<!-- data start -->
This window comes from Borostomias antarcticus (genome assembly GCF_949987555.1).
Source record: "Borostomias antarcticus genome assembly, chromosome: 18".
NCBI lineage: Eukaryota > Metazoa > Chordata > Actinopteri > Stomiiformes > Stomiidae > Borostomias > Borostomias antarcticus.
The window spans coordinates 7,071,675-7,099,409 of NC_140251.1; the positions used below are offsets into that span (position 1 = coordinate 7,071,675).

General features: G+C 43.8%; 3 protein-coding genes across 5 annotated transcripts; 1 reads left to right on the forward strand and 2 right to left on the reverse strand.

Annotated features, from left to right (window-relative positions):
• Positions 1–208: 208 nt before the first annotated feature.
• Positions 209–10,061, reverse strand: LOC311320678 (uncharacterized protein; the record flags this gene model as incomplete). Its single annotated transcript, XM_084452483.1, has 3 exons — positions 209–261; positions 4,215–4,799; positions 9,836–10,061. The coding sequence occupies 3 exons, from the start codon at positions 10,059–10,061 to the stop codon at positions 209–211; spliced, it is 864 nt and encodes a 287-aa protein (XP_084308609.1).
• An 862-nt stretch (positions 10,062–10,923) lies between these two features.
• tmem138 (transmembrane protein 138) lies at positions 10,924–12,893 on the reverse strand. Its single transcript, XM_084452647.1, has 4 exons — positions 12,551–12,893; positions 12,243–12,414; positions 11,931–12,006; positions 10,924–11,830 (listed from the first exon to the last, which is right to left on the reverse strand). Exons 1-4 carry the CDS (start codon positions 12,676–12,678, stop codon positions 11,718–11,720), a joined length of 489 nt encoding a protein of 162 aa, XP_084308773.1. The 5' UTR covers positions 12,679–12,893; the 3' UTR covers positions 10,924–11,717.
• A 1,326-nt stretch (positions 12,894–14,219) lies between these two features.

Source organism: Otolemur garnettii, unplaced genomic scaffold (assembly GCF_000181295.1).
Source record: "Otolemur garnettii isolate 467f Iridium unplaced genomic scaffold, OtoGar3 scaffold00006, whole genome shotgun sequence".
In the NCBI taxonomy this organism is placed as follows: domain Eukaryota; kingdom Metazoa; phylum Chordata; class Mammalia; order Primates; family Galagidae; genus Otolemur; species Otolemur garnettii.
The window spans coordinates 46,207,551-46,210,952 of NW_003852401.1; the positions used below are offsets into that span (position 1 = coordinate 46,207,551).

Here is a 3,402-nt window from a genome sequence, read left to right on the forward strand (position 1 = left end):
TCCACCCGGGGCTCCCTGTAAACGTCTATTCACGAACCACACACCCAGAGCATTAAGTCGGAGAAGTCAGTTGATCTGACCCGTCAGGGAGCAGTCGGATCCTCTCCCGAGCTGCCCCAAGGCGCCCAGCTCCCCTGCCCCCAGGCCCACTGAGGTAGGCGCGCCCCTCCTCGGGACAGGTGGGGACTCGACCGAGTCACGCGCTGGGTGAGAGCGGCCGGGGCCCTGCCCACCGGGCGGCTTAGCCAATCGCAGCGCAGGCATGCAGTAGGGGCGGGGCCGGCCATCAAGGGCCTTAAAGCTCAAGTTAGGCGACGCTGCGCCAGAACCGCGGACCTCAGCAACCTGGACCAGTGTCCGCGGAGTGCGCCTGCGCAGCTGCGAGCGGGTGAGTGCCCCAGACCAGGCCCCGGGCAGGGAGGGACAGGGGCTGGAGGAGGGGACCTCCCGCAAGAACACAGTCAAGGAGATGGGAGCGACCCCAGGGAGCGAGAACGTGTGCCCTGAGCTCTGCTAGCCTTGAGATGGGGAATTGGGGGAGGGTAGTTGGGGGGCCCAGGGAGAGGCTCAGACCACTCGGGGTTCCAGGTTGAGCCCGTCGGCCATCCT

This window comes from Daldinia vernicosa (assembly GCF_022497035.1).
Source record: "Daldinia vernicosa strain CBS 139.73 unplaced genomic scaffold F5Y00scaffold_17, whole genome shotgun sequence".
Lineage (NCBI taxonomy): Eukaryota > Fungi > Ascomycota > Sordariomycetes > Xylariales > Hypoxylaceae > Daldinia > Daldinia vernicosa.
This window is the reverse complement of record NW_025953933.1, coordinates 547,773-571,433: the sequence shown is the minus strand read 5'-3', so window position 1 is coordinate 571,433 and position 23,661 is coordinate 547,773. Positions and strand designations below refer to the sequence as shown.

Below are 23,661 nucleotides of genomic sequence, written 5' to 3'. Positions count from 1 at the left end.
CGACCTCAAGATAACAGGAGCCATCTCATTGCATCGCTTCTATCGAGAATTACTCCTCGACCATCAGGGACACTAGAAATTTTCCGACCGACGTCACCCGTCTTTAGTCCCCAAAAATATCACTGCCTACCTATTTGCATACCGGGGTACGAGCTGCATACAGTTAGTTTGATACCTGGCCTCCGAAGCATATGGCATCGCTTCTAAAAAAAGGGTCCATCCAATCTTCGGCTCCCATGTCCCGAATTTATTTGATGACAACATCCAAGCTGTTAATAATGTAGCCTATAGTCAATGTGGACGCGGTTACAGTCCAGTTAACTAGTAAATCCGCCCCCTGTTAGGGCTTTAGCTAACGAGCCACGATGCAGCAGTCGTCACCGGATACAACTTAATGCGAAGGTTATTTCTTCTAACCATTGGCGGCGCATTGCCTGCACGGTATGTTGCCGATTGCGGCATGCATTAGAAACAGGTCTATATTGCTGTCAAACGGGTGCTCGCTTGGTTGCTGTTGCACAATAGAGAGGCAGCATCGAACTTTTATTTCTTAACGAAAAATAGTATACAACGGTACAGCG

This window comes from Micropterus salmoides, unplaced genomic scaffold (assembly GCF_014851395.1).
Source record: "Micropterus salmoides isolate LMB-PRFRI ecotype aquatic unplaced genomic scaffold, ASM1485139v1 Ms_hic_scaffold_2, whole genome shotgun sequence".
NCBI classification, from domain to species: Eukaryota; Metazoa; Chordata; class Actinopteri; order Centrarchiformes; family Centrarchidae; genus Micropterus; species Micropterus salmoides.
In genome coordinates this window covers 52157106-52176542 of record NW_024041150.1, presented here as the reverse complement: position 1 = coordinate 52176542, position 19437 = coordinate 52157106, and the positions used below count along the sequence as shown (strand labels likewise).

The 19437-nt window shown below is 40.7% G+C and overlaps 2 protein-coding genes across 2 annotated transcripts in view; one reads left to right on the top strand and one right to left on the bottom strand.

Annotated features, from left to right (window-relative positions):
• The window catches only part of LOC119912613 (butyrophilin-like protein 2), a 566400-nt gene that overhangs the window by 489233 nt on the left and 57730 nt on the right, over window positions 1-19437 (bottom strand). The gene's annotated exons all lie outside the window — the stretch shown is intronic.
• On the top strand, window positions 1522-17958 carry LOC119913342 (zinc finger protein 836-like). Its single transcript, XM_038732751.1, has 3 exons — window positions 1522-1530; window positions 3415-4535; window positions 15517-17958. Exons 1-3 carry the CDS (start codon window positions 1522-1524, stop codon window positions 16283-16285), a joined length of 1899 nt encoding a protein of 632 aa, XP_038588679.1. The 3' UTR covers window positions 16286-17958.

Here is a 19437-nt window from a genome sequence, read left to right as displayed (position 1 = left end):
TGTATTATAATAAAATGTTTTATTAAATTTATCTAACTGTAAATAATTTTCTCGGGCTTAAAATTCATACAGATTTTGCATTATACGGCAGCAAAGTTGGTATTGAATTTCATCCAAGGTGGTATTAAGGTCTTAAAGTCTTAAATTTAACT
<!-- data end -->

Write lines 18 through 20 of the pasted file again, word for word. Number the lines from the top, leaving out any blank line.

This window comes from Daldinia vernicosa (assembly GCF_022497035.1).
Source record: "Daldinia vernicosa strain CBS 139.73 unplaced genomic scaffold F5Y00scaffold_17, whole genome shotgun sequence".
Lineage (NCBI taxonomy): Eukaryota > Fungi > Ascomycota > Sordariomycetes > Xylariales > Hypoxylaceae > Daldinia > Daldinia vernicosa.